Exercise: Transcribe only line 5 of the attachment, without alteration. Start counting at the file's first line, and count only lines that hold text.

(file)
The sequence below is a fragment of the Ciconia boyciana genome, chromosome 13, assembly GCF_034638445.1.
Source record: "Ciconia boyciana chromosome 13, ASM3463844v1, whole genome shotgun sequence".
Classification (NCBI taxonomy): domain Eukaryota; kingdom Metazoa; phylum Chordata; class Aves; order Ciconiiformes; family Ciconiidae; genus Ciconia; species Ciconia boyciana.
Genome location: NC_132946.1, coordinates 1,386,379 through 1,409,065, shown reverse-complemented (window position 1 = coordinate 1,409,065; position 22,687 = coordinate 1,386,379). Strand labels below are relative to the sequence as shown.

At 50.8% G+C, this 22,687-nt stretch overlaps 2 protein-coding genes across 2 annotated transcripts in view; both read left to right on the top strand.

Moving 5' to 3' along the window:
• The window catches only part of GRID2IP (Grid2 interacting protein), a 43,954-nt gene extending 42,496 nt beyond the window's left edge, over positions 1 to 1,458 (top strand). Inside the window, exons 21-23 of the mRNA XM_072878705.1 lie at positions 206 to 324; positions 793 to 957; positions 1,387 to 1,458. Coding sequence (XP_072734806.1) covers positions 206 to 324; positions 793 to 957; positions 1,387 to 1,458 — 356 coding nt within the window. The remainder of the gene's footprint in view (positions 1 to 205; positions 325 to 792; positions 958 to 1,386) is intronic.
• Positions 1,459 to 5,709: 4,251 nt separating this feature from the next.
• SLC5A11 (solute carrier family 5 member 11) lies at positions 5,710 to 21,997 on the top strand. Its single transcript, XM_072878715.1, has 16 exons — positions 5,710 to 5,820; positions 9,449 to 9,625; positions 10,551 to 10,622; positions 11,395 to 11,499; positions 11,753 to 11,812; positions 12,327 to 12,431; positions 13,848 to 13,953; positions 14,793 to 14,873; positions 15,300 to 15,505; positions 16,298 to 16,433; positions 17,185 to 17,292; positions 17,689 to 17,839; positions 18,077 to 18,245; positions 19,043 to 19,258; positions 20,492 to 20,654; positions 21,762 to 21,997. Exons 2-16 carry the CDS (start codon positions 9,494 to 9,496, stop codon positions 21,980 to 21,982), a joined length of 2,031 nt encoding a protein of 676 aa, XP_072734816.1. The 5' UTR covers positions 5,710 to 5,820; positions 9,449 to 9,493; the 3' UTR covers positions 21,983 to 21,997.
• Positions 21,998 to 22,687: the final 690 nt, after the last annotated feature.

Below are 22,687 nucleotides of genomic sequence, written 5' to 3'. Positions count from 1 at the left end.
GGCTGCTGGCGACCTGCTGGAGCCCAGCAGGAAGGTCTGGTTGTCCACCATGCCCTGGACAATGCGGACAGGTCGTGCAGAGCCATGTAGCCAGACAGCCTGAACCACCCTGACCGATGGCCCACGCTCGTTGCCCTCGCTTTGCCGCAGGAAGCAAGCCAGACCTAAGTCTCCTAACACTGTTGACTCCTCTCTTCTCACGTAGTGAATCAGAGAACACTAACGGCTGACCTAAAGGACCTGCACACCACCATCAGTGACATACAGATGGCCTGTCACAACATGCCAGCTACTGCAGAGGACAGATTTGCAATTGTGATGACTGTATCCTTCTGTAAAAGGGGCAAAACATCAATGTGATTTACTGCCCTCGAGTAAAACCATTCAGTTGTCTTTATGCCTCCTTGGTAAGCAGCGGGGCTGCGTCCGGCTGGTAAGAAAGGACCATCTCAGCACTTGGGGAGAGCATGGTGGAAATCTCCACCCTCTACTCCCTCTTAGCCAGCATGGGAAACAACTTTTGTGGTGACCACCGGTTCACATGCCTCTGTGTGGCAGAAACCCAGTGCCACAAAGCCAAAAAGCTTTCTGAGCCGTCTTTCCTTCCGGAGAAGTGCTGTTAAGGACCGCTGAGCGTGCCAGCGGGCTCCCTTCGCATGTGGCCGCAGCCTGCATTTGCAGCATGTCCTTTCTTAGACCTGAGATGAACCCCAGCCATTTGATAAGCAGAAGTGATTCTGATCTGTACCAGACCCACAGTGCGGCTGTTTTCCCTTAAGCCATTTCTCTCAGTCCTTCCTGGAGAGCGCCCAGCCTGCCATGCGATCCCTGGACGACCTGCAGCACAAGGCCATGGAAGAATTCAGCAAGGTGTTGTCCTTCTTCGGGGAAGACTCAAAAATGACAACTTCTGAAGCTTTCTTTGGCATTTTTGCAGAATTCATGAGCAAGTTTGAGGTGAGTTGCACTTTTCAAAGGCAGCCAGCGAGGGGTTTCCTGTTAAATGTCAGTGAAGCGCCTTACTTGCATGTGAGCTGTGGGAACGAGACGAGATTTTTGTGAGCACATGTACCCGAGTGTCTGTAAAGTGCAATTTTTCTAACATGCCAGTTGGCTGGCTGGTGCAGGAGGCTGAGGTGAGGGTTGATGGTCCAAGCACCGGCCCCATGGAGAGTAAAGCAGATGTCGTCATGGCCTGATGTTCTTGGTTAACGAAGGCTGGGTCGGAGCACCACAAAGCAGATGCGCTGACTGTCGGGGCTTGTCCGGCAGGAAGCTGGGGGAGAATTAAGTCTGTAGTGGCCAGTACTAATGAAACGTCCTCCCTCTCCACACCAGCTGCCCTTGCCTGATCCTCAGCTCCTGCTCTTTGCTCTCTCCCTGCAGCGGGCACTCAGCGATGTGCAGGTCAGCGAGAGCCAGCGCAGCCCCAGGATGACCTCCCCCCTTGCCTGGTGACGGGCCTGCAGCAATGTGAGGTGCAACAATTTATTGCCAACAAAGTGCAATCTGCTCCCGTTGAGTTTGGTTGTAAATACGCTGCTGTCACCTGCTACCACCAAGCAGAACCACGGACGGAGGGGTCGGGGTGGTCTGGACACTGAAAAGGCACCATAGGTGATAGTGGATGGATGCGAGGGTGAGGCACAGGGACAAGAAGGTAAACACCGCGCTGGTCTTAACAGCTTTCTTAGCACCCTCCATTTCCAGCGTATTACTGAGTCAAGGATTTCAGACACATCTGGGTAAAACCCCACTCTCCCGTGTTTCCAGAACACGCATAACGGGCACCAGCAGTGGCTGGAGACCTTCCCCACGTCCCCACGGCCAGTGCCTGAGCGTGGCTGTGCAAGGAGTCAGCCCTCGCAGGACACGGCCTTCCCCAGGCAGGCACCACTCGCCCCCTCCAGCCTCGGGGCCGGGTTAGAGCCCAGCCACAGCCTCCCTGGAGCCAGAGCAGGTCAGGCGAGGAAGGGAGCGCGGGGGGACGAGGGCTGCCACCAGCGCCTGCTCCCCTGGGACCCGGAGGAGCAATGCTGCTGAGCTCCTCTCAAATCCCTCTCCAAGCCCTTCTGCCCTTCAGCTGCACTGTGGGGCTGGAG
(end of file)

At 50.8% G+C, this 22,687-nt stretch overlaps 2 protein-coding genes across 2 annotated transcripts in view; both read left to right on the top strand.